Washington , Nov 5: Barack Obama was winning handily among women, blacks and Hispanics, while whites supported John McCain, according to preliminary exit polls.
Obama also was the overwhelming choice of the one in 10 voters who went to the polls for their first time on Tuesday — a racially diverse group of mostly twentysomethings, half of whom call themselves Democrats.
Just over half of white voters overall were backing McCain —a group that had favored President George W. Bush over John Kerry by 17 per centage points in 2004.
McCain, 72, also got support from just over half of senior citizens, coveted for their vigilance in going to the polls.
McCain also drew strength from white, working-class voters, exit polls showed. Whites who have not finished college were giving him heavy support, but short of the 23-point margin by which Bush won their vote in 2004.
Overall, Obama's bid to become the first black U.S. president drew the votes of more than half of women, two-thirds of Hispanic voters and nearly all blacks who went to the polls. A young and dynamic candidate at age 47, Obama was winning the under-30 vote by a 2-1 margin.
Women voters are typically the key to a Democratic presidential victory, and Obama was pulling well over half their votes. He held a narrower edge over McCain among all men, according to the preliminary national survey, which does not show how candidates performed in state-by-state voting for president.
First-time voters were key to Obama's strategy, and they were voting for him by a 3-1 margin. Young voters tend to favor Democrats, but not in such high numbers. Four years ago, Kerry won 53 per cent of their votes.
One in five of the new voters was black, almost twice the proportion of blacks among voters overall. Another one in five of the new voters was Hispanic. About two-thirds of them were under 30 years old.
A third of first-time voters this year said they were political independents; only about one in 5 was a Republican.
Twenty-six-year-old Jennifer Sunderlin, who typically votes Republican, said she did not stick with her usual party this election year.
"Don't tell my Dad, but I voted for Barack Obama," said Sunderlin, of Albany, New York. She said she was turned off by McCain's choice of Alaska Gov. Sarah Palin as his running mate.
She was not alone. Four in 10 voters overall said Palin was an important factor in deciding who to vote for, and this group leaned slightly toward Obama. But nine in 10 Republicans calling Palin's selection important were voting for McCain.
Andrew Greenaway, 18, said he was swayed by all "the buzz" about Obama in his dorm at Cleveland State University. "All my buddies told me to vote for Obama," he said.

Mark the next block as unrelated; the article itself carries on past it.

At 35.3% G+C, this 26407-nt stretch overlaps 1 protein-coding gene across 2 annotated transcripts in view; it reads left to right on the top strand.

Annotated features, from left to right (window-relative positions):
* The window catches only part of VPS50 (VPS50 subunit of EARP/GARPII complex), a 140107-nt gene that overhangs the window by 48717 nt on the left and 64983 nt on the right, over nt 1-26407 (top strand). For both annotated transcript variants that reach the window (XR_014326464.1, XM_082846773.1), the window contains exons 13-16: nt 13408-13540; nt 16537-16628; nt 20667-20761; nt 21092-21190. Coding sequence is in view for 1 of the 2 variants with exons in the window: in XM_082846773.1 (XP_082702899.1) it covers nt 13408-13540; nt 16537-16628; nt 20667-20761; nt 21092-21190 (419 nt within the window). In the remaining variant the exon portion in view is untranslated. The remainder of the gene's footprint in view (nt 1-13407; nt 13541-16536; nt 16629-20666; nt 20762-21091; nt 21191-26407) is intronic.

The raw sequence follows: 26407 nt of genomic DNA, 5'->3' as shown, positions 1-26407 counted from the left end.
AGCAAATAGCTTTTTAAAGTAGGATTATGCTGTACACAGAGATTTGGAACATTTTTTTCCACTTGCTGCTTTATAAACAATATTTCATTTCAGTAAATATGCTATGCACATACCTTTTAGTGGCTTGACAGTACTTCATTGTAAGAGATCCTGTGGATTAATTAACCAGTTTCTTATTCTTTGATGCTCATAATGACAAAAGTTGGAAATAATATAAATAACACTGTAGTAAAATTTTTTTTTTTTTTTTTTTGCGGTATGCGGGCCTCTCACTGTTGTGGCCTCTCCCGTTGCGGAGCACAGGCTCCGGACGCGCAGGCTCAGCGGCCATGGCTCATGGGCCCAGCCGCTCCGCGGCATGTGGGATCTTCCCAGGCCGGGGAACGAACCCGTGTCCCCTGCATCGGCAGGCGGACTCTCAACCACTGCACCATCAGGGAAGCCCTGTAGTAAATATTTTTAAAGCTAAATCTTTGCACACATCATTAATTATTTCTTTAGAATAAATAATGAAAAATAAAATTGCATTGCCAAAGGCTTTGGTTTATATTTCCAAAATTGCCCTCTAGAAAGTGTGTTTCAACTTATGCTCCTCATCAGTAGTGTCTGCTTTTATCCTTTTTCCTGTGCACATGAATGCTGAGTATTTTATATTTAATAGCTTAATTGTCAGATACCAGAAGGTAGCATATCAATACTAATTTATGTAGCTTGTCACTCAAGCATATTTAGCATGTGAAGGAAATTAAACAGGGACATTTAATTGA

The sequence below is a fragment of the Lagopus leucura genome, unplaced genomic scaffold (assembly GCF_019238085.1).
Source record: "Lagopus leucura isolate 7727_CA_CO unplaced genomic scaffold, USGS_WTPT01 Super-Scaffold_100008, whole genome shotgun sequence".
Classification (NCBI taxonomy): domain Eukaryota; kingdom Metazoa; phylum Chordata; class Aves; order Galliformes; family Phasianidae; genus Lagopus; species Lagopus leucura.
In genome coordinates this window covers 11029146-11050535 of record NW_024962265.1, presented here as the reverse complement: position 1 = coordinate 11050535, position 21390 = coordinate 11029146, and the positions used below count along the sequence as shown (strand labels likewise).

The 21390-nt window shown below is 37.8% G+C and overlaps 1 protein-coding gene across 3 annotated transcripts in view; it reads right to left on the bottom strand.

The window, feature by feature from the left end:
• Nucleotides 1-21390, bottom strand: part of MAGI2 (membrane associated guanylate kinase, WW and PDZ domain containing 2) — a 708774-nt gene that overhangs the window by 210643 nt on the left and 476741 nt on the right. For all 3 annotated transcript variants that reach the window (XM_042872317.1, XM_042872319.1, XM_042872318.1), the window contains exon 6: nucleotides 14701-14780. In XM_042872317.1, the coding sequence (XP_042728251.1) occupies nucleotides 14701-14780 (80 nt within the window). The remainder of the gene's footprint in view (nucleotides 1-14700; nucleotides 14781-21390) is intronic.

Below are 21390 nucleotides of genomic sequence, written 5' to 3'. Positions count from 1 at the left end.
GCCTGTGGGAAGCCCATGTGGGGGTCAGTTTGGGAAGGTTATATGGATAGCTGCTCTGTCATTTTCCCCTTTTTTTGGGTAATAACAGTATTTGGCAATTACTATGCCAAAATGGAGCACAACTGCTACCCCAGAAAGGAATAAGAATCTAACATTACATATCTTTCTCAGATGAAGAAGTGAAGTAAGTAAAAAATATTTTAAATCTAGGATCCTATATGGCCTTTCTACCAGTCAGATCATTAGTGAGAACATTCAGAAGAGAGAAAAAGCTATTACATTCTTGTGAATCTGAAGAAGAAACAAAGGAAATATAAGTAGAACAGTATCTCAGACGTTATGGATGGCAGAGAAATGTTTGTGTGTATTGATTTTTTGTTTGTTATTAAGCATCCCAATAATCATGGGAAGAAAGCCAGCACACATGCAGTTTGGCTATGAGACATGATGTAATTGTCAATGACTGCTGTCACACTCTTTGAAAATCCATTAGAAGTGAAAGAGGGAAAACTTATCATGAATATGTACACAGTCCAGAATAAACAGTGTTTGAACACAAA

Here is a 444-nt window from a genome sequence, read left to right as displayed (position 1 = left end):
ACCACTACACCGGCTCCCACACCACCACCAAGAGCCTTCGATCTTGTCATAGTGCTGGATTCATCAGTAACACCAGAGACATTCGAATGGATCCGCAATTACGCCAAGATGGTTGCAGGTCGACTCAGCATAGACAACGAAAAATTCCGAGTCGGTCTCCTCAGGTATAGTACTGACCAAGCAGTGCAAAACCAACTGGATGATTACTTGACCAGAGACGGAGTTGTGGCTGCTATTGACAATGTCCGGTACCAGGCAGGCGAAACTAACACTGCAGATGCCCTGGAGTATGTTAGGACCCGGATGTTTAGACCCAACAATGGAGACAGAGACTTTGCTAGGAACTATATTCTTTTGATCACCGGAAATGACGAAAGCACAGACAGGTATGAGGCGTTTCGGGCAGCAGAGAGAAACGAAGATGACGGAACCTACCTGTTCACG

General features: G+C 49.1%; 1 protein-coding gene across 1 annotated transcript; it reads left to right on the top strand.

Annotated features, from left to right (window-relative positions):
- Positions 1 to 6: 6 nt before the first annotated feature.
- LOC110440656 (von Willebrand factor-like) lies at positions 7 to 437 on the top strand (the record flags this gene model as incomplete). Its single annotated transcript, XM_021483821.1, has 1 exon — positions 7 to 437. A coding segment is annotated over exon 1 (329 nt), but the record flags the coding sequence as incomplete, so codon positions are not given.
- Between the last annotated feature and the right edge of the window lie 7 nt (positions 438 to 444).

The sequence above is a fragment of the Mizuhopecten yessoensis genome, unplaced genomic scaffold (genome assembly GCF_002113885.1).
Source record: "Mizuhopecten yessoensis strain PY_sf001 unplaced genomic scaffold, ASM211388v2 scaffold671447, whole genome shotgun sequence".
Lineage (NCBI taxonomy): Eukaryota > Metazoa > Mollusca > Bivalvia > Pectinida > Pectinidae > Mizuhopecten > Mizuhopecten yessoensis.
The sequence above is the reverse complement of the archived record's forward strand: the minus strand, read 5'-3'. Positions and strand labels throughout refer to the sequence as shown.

About a third of voters said the quality that mattered most was the candidates' ability to bring about change — the mantra of Obama's campaign — while a fifth focused on the candidates' experience, McCain's strong point.
"I don't think Obama knows what he's doing," said Craig Burnett, 55, a Republican in Hagerstown, Maryland. "He's too young and inexperienced."
More than half strongly disapproved of the way Bush has handled the job, and they overwelmingly voted for Obama.
Two-thirds of voters worried about how to pay for health care and at least as many feared terrorists will attack the U.S. again. But the economy weighed heaviest on their minds.
Six in 10 voters picked it as the most important issue facing the U.S., according to preliminary polling. None of the four other issues listed by exit pollsters — energy, Iraq, terrorism and health care — was picked by more than one in 10 people.
Almost everyone agreed the economy's condition is either "poor" or "not good." And more than eight in 10 said they were worried about the economy's direction over the next year.
Half of voters said they are very worried the current economic crisis will harm their families, and another third were somewhat worried about that. One reason: about two-thirds of voters have stock market investments, such as retirement funds.
Yet there was room for optimism —nearly half predict the economy will get better over the next year.
In a historic year, when Obama could become the first black president, nine out of 10 voters said the race of the candidates was not important to their votes. Almost as many said age was not important, a nod to the 72-year-old McCain, who could become the oldest first-term president.
The results were from exit polling by Edison Media Research and Mitofsky International for The Associated Press and television networks conducted in 300 precincts nationally. The preliminary data was based on 10,747 voters, including telephone polling of 2,407 people who voted early, and has a margin of sampling error of plus or minus 1 per centage point for the entire sample, smaller for subgroups.